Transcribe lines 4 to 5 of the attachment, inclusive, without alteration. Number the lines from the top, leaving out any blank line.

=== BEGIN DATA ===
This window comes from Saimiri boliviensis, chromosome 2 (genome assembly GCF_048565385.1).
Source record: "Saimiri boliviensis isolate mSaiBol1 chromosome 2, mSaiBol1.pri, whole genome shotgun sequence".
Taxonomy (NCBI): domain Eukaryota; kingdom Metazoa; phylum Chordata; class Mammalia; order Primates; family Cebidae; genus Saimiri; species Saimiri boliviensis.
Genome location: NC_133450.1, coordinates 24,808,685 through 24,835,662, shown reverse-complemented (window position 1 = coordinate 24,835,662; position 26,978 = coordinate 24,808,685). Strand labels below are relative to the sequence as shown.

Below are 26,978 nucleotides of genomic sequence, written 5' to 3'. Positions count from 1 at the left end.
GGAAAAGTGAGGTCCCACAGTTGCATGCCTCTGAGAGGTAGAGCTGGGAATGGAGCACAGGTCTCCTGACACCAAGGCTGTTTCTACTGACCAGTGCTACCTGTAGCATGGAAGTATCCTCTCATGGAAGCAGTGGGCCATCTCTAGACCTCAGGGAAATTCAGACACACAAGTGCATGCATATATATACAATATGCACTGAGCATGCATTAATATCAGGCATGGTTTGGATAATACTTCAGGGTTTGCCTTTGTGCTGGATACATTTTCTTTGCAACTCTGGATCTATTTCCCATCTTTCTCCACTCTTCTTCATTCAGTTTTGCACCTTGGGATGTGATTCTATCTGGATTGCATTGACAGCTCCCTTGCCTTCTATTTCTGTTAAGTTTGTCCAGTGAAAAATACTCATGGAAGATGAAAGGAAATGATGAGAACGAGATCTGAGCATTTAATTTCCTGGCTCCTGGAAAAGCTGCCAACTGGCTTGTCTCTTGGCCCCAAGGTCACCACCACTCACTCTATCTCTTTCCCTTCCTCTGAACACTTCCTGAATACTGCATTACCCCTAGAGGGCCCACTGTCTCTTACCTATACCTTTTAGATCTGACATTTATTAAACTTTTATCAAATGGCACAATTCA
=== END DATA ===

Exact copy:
Genome location: NC_133450.1, coordinates 24,808,685 through 24,835,662, shown reverse-complemented (window position 1 = coordinate 24,835,662; position 26,978 = coordinate 24,808,685). Strand labels below are relative to the sequence as shown.

Below are 26,978 nucleotides of genomic sequence, written 5' to 3'. Positions count from 1 at the left end.